Many factors influence our relationships and our interactions. These can be our self-esteem or our individual personality, our family and childhood, our community, our culture, our religion, our economic situation, our age, our gender and many others. One way of   looking at relationships is to consider the various "spheres of influence" with which we are connected and whether our relationships with individuals in these spheres are healthy or unhealthy.

Our actions, values and choices influence our family, friends, community, country and the world. The actions, values and choices of our family, friends, community, country and the world influence us. How positive or negative are these influences in our lives? How can our relationships be improved?

I.D.E.A.L. Problem-Solving Model

No relationship is completely free of stress and conflict. This problem- solving model will help you to solve your problems objectively and to make decisions that are healthy for you and for your relationships. If you need help thinking things over, ask someone you trust to help you, but try not to have anyone solve the problem for you.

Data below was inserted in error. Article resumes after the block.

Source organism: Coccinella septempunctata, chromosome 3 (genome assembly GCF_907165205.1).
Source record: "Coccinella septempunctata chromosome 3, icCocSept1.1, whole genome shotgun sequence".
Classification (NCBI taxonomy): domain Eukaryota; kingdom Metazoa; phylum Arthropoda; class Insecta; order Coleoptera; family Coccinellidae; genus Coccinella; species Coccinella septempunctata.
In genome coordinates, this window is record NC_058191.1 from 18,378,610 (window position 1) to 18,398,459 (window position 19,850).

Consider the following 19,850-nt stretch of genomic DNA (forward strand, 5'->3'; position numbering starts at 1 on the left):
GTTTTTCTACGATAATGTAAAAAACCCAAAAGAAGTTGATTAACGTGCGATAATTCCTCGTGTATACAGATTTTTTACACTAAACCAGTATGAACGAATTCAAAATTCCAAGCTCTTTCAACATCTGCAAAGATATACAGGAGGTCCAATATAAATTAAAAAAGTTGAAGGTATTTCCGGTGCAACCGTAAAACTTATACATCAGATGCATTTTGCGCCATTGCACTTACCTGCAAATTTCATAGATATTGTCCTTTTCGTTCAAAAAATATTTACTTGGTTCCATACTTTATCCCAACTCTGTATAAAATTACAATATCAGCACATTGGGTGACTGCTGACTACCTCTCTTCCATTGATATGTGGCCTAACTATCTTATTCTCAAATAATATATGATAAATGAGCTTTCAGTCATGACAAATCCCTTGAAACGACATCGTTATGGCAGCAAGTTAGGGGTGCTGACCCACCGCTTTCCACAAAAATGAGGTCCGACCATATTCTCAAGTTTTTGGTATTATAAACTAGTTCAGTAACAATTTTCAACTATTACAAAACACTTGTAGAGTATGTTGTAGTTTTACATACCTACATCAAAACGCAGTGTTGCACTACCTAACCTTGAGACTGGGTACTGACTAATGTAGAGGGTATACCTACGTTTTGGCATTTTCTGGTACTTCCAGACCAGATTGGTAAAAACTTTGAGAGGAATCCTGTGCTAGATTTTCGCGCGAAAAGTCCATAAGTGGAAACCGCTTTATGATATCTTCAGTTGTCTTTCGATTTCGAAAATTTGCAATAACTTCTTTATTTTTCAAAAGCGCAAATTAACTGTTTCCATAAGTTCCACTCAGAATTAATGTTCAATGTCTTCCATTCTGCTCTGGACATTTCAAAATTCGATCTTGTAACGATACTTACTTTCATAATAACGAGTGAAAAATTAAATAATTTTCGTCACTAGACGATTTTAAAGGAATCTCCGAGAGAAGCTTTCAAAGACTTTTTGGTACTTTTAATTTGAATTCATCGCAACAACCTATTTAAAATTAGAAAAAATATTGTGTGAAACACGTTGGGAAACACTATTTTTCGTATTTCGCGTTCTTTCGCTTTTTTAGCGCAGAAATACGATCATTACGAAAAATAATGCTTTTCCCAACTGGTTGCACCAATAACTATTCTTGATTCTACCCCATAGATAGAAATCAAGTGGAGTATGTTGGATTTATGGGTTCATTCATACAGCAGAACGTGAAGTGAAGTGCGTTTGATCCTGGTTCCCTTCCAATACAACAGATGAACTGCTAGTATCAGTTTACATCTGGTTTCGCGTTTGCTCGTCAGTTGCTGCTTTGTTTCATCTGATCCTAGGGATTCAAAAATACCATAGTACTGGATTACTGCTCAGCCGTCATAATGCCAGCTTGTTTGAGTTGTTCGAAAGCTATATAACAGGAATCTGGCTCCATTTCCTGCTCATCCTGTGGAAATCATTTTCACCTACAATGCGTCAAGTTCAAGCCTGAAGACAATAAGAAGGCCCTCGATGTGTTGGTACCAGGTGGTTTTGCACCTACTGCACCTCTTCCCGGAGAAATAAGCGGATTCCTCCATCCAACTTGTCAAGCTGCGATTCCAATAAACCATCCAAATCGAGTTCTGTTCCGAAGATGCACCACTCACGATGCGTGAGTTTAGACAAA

As peer mediators, your peers and perhaps other members of your community or your family will come to you for advice on how to help them with their stresses and other related problems. This demonstrates to you that they respect and trust you and that you guide them to analyze their own situation and to come to their own decisions, instead of telling them what to do. One way to do that is by using the I. D.E.A.L problem-solving model